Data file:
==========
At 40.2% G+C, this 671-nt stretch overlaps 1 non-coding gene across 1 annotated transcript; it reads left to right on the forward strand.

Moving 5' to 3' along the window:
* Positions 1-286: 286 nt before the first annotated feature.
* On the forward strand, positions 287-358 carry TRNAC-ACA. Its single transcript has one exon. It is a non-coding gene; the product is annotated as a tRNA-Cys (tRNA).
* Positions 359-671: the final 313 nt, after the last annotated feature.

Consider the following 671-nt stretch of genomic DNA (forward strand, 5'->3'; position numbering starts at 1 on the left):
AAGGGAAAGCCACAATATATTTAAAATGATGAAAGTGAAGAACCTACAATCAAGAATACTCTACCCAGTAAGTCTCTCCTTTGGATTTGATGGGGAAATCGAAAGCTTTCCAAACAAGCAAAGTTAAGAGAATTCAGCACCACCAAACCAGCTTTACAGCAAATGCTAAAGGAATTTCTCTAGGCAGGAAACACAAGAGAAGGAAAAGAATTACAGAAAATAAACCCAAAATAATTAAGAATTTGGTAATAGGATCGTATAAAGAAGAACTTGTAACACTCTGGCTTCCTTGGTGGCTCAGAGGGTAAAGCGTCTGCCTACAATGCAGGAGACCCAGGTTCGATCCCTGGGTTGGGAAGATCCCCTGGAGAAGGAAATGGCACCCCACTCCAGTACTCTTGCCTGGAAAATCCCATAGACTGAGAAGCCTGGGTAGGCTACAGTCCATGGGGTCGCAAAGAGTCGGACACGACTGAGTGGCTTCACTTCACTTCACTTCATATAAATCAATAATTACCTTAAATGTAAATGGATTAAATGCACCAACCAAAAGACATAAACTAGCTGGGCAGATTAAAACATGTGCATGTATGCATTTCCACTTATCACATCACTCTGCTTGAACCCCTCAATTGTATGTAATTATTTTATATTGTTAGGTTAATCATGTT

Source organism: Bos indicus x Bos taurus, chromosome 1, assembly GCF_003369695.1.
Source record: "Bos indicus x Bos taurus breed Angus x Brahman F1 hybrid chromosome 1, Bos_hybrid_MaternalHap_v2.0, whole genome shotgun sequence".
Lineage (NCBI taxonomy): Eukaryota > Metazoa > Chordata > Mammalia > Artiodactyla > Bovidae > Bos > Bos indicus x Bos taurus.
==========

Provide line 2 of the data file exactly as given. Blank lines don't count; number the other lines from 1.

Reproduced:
Moving 5' to 3' along the window: